Manage episode 272831532 series 2469176
Professor Laura Mydlarz was fascinated with ocean life from a young age and now runs a marine biology lab at a university. After studying tropical ecosystems and coral reefs in college, she never looked back. She brings her explorations across the Caribbean to listeners and explains
- How coral reefs and their formation depend on their algal symbiont for their sustenance,
- Why pathogens affect the photosynthetic ability of the symbionts, and
- How learning to turn on mitochondrial rescue modes of coral cells might be one path to effective treatment.
Dr. Laura D. Mydlarz is a professor of biology and an associate dean of the College of Science at the University of Texas in Arlington. She shares her passion for ocean life with listeners and discusses the intricate and ancient immunity of coral reefs and their importance to ocean ecology. She notes that scientists often focus on the pathogen when consider coral disease treatment, but she focuses more on understanding what the host is doing to fight disease and studies coral immunity systems. She looks mainly at reactions to coral infectious diseases caused by bacteria, fungus and even some pathogenic viruses; corals face such pathogens just like humans.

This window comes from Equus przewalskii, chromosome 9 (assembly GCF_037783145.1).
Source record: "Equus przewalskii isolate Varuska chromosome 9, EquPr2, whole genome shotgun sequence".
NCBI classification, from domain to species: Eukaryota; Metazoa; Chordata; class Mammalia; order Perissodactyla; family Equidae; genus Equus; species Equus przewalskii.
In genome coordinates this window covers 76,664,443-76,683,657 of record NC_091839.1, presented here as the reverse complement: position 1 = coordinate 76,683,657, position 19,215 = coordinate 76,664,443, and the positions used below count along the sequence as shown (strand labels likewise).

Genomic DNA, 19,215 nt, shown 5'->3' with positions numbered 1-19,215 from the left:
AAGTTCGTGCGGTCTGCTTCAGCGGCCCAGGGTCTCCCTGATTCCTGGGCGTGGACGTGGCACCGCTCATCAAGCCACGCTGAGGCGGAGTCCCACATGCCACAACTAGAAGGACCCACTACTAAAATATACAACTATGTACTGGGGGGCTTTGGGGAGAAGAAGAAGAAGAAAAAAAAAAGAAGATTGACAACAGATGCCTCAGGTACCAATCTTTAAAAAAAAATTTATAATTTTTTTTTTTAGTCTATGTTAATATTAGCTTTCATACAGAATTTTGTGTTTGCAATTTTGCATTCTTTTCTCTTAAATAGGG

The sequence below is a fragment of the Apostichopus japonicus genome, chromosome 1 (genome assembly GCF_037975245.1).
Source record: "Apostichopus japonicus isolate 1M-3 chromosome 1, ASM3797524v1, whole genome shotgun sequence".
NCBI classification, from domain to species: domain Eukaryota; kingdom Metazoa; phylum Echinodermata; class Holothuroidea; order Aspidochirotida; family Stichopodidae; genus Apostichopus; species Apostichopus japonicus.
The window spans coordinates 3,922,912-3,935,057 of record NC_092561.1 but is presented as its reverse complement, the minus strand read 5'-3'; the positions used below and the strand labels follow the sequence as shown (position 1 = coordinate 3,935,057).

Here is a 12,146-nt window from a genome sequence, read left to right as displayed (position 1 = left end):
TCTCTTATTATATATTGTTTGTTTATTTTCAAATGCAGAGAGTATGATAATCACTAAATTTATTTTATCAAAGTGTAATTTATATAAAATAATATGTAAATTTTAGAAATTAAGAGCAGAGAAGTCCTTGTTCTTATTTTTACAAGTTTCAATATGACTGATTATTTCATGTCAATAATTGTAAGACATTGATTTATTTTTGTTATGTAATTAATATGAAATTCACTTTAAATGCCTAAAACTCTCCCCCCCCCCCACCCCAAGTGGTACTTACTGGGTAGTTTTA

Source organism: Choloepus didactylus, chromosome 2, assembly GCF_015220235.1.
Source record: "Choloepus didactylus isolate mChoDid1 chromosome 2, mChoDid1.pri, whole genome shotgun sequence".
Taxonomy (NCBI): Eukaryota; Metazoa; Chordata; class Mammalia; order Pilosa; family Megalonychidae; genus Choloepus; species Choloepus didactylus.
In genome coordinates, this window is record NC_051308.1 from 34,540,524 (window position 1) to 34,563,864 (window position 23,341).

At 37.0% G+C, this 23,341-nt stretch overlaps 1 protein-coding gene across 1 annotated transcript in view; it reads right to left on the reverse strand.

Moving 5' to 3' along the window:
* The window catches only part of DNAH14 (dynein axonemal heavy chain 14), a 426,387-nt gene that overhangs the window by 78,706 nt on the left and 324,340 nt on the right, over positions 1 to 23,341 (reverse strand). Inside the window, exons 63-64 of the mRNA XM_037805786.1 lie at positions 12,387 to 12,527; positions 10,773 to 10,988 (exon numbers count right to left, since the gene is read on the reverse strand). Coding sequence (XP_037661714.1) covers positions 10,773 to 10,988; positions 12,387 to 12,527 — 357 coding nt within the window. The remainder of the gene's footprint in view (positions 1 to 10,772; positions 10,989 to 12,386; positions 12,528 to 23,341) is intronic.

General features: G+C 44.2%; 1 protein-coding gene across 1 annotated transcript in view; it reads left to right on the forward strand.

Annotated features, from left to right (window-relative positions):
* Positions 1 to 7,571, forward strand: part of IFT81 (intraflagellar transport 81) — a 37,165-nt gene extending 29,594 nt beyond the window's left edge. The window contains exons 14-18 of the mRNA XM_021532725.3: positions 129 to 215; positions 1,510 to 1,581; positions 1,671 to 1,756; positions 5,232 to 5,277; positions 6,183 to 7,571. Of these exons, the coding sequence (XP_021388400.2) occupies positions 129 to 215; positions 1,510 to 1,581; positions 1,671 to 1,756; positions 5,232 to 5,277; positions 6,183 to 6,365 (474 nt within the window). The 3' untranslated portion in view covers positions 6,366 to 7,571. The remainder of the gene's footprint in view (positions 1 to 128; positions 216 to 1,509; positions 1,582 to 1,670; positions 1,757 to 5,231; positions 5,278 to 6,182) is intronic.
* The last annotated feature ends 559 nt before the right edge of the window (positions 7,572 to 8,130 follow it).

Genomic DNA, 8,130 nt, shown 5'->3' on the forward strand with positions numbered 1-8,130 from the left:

However, she explains, corals are a much more ancient life form and they work with one type of immunity—innate—whereas humans can use innate and acquired immunity. However, their immunity is still much more complex than scientists thought. She describes this intricate immunity, one that must allow this other living organism, the symbiont algae, inside it without fighting it. Furthermore, the healthy algae is contributing a lot of resources and food to the coral and pathogens can affect both life forms, leading to coral reefs dying. They need all the energy they can get to mount an immune defense, and suffer when, for example, the symbiont is no longer able to photosynthesize because of the color changes from disease. She explains coral ecology in further detail and how issues like climate change play a role. Finally, she describes her more immediate goals, which include understanding the proper or healthy immune response of coral. Thus far, they've found interesting implications regarding mitochondrial defense systems and melanin presence.